Administration of Diastat® is an extremely easy, safe and effective means of controlling cluster or status seizure activity in adults and children over age 2.
Sweeping changes to the National Standard Curriculum in 1994 allowed EMT-Basics to assist patients with self-administration of lifesaving rescue medications. Prior to 1997, no rescue medication was available for a life-threatening condition like status epilepticus or prolonged seizure activity. The development of Diastat® in the mid-1990s has provided an easily administered, efficient and safe method of treating prolonged seizure activity. Given the safety and efficacy of this medication and procedure, it is the next logical step in the expanding scope of practice for EMT-Basics and should be added to the approved list of assisted rescue medications contained in the next revision of the National EMS Education Standards and Instructional Guidelines.
In 1994, the National Highway Traffic Safety Administration released its revised National Standard Curriculum for EMT-Basics, with a number of new cognitive and manipulative skill sets that included assisting patients with the self-administration of prescribed rescue medications like nitroglycerin, oral glucose, inhalers and epinephrine auto-injectable pens. The rationale behind basic level-assisted administration was that the patient had already been evaluated by a physician and prescribed the medications for self-administration. Second, the benefit of timely administration of these prescribed medications far outweighed any inherent risks that could be recognized in the prehospital setting. Strict guidelines and protocols have been attached to these new responsibilities, which continue to be outlined in the 2009 National EMS Education Standards and Instructional Guidelines.
Diazepam Use in Seizures
Diastat®--diazepam rectal gel and its trademark administration system-- was first approved for use by the Food and Drug Administration in the United States in 1997 as a treatment for breakthrough seizures in adults and children over age 2. This Schedule IV CDS is currently the only FDA-approved treatment for status epilepticus (SE) or other life-threatening seizures in this age group.1 It was specifically developed for use by parents, caregivers and other nonmedical personnel, and is therefore designed to be easy and safe to administer outside a clinical setting.2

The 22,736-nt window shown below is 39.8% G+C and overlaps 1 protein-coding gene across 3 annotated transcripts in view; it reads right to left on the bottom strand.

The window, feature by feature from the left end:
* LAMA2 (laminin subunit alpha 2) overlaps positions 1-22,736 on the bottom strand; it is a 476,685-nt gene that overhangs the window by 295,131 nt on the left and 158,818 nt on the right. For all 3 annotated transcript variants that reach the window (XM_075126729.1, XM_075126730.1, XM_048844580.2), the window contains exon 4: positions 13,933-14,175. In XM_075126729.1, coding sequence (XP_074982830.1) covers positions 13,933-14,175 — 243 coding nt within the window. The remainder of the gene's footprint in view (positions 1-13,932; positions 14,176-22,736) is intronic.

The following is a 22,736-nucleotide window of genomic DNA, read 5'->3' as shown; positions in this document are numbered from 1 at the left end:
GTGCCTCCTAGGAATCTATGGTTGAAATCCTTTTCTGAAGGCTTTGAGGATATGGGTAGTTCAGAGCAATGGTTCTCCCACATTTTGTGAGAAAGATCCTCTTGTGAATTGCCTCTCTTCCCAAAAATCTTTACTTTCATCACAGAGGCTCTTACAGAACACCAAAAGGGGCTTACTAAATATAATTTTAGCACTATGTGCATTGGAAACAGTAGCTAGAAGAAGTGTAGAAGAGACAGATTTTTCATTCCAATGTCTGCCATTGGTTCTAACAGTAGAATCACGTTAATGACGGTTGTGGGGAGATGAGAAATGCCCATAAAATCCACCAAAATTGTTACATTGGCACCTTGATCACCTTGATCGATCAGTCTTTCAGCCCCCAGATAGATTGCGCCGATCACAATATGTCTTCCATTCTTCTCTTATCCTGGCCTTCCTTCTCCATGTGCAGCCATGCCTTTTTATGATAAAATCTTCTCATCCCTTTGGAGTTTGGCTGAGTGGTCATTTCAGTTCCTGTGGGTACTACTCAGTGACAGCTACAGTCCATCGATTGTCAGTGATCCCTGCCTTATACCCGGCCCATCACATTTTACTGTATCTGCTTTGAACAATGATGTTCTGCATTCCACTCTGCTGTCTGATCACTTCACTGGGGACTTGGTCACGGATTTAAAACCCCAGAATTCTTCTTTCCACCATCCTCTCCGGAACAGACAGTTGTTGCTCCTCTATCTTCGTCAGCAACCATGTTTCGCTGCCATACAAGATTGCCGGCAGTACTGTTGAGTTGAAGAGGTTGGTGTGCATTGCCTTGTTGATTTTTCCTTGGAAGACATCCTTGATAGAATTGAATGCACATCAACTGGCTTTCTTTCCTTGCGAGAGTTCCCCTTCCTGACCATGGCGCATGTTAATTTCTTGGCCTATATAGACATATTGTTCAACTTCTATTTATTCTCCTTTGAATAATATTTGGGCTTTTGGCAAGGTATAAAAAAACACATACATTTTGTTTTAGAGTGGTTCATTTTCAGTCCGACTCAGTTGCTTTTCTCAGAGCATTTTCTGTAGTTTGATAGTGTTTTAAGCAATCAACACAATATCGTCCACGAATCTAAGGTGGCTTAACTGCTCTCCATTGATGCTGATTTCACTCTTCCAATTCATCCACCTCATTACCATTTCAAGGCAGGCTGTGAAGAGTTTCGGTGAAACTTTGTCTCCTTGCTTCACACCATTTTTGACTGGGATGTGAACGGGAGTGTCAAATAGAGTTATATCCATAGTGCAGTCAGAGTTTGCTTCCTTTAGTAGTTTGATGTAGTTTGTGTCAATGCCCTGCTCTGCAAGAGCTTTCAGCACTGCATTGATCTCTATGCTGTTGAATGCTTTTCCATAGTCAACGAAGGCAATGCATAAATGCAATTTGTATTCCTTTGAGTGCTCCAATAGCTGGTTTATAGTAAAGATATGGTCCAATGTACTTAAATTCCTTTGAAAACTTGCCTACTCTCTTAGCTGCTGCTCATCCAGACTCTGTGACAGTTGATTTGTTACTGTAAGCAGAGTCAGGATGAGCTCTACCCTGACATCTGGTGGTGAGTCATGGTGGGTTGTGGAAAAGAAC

Most seizure patients, no matter how well managed through maintenance medication, will likely experience breakthrough seizures throughout their lifetime. Possibly as many as 35% of patients on antiseizure medications may not be adequately controlled.3 Although these occasional breakthrough seizures are mostly benign, extended, cluster or repetitive seizure activity can lead to life-threatening consequences. Cluster seizures, also referred to as acute repetitive seizures, are best defined as numerous seizures that occur over a time period from minutes to hours and generally fall outside of what would be considered normal for that patient.4 Progression of these types of seizures can manifest as status epilepticus, which should be considered a true medical emergency that can be identified by a number of clinical scenarios. Any generalized seizure lasting more than five minutes or any three consecutive seizures over a one-hour period would be classified as status in nature. SE would also include any type of recurrent seizure without a recognizable postictal recovery period. Finally, any other type of seizure (e.g., partial complex or focal) lasting more than 30 minutes would be defined as SE.5 Between 50,000 and 200,000 generalized convulsive status epilepticus (GCSE) seizures occur every year in the United States, with an overall mortality rate of 20%.6 Additional statistics show that status seizures lasting more than one hour have a mortality rate of 32%, compared with 2.7% for seizures of shorter duration.7 Although the etiology of the seizure and age of the patient are contributing factors, it is clear that morbidity and mortality associated with status epilepticus are directly related to duration of the seizure activity. Therefore, timely administration of an effective anti-convulsant and subsequent termination of seizure activity would be considered a lifesaving intervention.